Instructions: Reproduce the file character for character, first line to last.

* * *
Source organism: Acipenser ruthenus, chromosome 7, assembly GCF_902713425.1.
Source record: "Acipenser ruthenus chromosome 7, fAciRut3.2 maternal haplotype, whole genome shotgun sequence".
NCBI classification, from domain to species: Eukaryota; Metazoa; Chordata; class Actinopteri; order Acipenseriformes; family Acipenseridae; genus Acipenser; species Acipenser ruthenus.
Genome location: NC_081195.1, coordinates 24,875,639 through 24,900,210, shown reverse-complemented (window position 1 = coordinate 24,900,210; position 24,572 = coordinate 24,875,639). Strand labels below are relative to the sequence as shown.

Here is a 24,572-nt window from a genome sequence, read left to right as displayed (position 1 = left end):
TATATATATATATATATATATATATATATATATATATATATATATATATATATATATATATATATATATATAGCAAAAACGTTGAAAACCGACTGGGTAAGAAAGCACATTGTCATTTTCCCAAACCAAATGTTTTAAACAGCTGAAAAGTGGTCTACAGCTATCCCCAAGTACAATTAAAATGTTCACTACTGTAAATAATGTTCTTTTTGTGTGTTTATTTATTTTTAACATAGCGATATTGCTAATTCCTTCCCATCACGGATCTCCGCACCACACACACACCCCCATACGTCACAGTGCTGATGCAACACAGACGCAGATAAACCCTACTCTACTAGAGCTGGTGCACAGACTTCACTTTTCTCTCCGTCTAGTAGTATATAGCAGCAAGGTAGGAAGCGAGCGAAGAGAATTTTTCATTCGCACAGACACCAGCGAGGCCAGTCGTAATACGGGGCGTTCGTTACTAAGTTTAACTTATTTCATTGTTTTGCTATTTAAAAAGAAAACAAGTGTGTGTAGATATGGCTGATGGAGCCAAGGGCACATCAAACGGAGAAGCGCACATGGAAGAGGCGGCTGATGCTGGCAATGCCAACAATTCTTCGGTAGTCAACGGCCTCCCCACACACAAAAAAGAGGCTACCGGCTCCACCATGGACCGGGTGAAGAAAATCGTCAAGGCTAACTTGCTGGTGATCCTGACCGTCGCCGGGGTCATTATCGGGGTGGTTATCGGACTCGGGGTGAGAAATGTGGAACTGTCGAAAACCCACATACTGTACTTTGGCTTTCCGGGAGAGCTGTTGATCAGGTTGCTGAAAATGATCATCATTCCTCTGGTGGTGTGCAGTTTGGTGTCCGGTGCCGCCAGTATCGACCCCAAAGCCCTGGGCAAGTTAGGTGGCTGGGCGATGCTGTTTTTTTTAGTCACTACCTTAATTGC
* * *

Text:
Source organism: Acipenser ruthenus, chromosome 7, assembly GCF_902713425.1.
Source record: "Acipenser ruthenus chromosome 7, fAciRut3.2 maternal haplotype, whole genome shotgun sequence".
NCBI classification, from domain to species: Eukaryota; Metazoa; Chordata; class Actinopteri; order Acipenseriformes; family Acipenseridae; genus Acipenser; species Acipenser ruthenus.
Genome location: NC_081195.1, coordinates 24,875,639 through 24,900,210, shown reverse-complemented (window position 1 = coordinate 24,900,210; position 24,572 = coordinate 24,875,639). Strand labels below are relative to the sequence as shown.

Here is a 24,572-nt window from a genome sequence, read left to right as displayed (position 1 = left end):
TATATATATATATATATATATATATATATATATATATATATATATATATATATATATATATATATATATATAGCAAAAACGTTGAAAACCGACTGGGTAAGAAAGCACATTGTCATTTTCCCAAACCAAATGTTTTAAACAGCTGAAAAGTGGTCTACAGCTATCCCCAAGTACAATTAAAATGTTCACTACTGTAAATAATGTTCTTTTTGTGTGTTTATTTATTTTTAACATAGCGATATTGCTAATTCCTTCCCATCACGGATCTCCGCACCACACACACACCCCCATACGTCACAGTGCTGATGCAACACAGACGCAGATAAACCCTACTCTACTAGAGCTGGTGCACAGACTTCACTTTTCTCTCCGTCTAGTAGTATATAGCAGCAAGGTAGGAAGCGAGCGAAGAGAATTTTTCATTCGCACAGACACCAGCGAGGCCAGTCGTAATACGGGGCGTTCGTTACTAAGTTTAACTTATTTCATTGTTTTGCTATTTAAAAAGAAAACAAGTGTGTGTAGATATGGCTGATGGAGCCAAGGGCACATCAAACGGAGAAGCGCACATGGAAGAGGCGGCTGATGCTGGCAATGCCAACAATTCTTCGGTAGTCAACGGCCTCCCCACACACAAAAAAGAGGCTACCGGCTCCACCATGGACCGGGTGAAGAAAATCGTCAAGGCTAACTTGCTGGTGATCCTGACCGTCGCCGGGGTCATTATCGGGGTGGTTATCGGACTCGGGGTGAGAAATGTGGAACTGTCGAAAACCCACATACTGTACTTTGGCTTTCCGGGAGAGCTGTTGATCAGGTTGCTGAAAATGATCATCATTCCTCTGGTGGTGTGCAGTTTGGTGTCCGGTGCCGCCAGTATCGACCCCAAAGCCCTGGGCAAGTTAGGTGGCTGGGCGATGCTGTTTTTTTTAGTCACTACCTTAATTGC